Teacher passes through Iowa City on 500-mile walk along Underground Railroad
Barry Jurgensen says human trafficking is today's slavery
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IOWA CITY — In 1858, two young women escaped from a slave holder in Nebraska City, Neb., after years of sexual abuse.
The escaped slaves, Eliza Grayson and a girl named Celia, whose last name is unknown, then traveled more than 500 miles to freedom in Chicago. Along the way, they likely endured more sexual violence, said teacher Barry Jurgensen, who is tracing the women’s route this summer, stopping at Underground Railroad sites during his trek.
He anticipates his walk will take 30 days.
Jurgensen passed through Iowa City on Saturday — 16 days and some 275 miles into his Walk Forever Free project. Despite its abolition in 1865, Jurgensen is drawing attention to what he views as the continuing practice of slavery — in the form of human trafficking — in the United States.
“When you look at the stories of young girls and boys today, they’re being kidnapped, they’re being tricked and they’re being coerced into a form of slavery, just like Celia and Eliza were in 1858,” Jurgensen, 32, said by cellphone on Thursday as he was entering Marengo.
Jurgensen, a native of Denison, said his decision to follow Eliza and Celia’s journey came after teaching students at Arlington High in Nebraska about the Underground Railroad. He began drawing connections between the escaped slaves’ stories and the stories of the children being bought and sold for sex in the United States today.
Jurgensen hopes to raise $50 per mile — about $25,000 — for the Frederick Douglass Family Initiatives, an Atlanta-based not-for-profit working to end human trafficking and modern day slavery.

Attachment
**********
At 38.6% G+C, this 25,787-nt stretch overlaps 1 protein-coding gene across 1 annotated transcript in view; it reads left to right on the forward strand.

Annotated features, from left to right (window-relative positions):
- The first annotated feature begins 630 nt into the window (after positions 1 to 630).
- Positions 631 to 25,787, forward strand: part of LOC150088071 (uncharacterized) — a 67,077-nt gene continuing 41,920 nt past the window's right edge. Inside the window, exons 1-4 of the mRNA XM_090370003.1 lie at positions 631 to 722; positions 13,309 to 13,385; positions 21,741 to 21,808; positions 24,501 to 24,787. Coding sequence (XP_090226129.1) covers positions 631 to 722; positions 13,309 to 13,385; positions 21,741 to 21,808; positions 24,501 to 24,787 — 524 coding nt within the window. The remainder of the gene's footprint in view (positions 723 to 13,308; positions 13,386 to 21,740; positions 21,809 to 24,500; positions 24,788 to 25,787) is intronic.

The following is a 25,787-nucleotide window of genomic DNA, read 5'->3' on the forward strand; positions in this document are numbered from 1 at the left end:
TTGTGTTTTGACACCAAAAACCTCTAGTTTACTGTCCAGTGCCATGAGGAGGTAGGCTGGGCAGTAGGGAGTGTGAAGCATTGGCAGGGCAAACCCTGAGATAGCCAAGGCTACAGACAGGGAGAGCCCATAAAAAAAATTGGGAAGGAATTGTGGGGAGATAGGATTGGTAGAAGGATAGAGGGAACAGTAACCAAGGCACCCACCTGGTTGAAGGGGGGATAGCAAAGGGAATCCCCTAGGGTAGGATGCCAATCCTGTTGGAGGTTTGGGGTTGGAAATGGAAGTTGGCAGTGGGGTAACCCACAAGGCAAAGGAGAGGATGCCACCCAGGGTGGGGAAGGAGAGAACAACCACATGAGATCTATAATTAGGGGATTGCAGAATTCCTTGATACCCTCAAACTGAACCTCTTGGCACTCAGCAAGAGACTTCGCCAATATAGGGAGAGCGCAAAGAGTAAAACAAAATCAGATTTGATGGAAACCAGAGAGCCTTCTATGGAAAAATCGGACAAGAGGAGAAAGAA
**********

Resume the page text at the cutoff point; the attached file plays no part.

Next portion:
Donations can be made on the not-for-profit’s website, www.fdfi.org.
He also wants schools to take note. Instead of curriculum that treats slavery as a past problem, Jurgensen said children as well as adults should be educated on the “evolution of slavery.”
“It needs to be taught so that it inspires young people today to become abolitionists, to become more active,” he said.
One former student of Jurgensen’s, Austin Harms, is walking with him until his stop in Dixon — about 50 miles east of Iowa City. Harms, 18, of Fremont, Neb., said he hopes educating students about the risks of trafficking — which often begins with adults coercing and manipulating children in an effort to exploit them sexually — will protect students.
“We don’t really get taught that in school,” Harms said.
The curriculum Harms and Jurgensen would like to see implemented to more schools was developed by Frederick Douglass Family Initiatives and also would educate teachers about how to identify a trafficker or a child who is being trafficked.
Since they crossed the Nebraska-Iowa state line, Jurgensen and Harms have weathered blisters, sunburns and 90-degree temperatures. But they’ve also found kindness, Jurgensen said, as many people along their route have offered them places to sleep and drivers have pulled over to give them bottles of water.
“You’re in pain, but you’ve got to just get up and tell yourself you’ve got to keep walking,” Jurgensen said.
Jurgenson aligned part of his walk with the Iowa City Pride parade on Saturday, and said all people need to come together to fight the injustice of trafficking.
“It is something that affects everyone in the LGBTQ community as well because they are also trafficked and targeted,” Jurgensen said. “Slavery is not race based anymore, anyone can be enslaved.”